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The mind unravelling

Kirsty Wark with the evolutionary psychiatrist Randolph Nesse, neuropsychologist AK Benjamin and poet George Szirtes.

How far does evolution explain mental health? The psychiatrist Randolph Nesse tells Kirsty Wark that negative emotions make sense in certain situations but can become excessive. He argues that positioning disorders in light of natural selection helps explain the ubiquity of human suffering - and may help in finding new paths for relieving it.

The neuropsychologist AK Benjamin investigates the boundaries of sanity and madness in his book, Let Me Not Be Mad. Through a series of consultations with patients, he explores the mind unravelling at the seams. But the question remains whether this unravelling mind belongs to the doctor or the patient.

The poet George Szirtes looks at the damaging impact of international events on a single family, in his memoir of his mother Magda. The Photographer At Sixteen follows Magda from her teenage life in Hungary, through political uprisings, internment in two concentration camps and transition to life in England. He explores the effect of an unravelling world on a family's mental health.

Producer: Katy Hickman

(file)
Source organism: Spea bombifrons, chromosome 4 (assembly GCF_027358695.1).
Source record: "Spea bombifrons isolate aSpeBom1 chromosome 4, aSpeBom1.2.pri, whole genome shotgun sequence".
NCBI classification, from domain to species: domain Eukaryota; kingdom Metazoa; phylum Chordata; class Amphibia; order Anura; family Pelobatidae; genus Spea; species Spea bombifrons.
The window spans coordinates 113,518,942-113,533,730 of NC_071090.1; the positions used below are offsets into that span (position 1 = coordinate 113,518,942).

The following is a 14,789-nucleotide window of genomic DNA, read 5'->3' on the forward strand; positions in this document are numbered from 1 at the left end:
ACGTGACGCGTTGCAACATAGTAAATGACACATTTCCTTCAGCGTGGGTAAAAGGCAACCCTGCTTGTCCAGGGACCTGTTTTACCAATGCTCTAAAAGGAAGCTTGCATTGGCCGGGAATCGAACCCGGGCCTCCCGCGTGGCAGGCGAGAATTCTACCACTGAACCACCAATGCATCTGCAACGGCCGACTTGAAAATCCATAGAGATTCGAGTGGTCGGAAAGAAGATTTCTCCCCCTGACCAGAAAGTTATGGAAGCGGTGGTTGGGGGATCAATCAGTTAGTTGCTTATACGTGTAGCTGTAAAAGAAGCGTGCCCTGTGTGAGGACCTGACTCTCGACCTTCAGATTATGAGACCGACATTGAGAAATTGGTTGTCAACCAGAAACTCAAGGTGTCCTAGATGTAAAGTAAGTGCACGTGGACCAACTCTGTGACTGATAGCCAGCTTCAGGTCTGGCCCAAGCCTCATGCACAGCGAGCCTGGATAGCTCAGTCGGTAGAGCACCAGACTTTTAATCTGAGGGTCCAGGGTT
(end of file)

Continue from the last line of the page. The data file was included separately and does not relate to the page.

Available now

42 minutes

Randolph Nesse

Randolph Nesse is a founder of the field of evolutionary medicine. He served for many years as Professor of Psychiatry, Professor of Psychology and Research Professor at the University of Michigan. He is currently the Founding Director of the Centre for Evolution & Medicine at Arizona State University.

Good Reasons for Bad Feelings: Insights from the Frontier of Evolutionary Psychiatry is published by Allen Lane

AK Benjamin

A K Benjamin is a Clinical Neuropsychologist, specialising in diagnostics and acute rehab. Previously he was a screenwriter, has spent two years as a contemplative monk and has worked at a number of NGOs, with homeless addicts, with gangs and with children with acquired and congenital neurological conditions.

Let Me Not Be Mad – A Story of Unravelling Minds is published by Vintage

George Szirtes

George Szirtes is a poet, winner of the T.S. Eliot Prize and the Geoffrey Faber Memorial Prize and the Man Booker International Prize-winning translator from Hungarian of works by László Krasznahorkai.

The Photographer at Sixteen is published by Quercus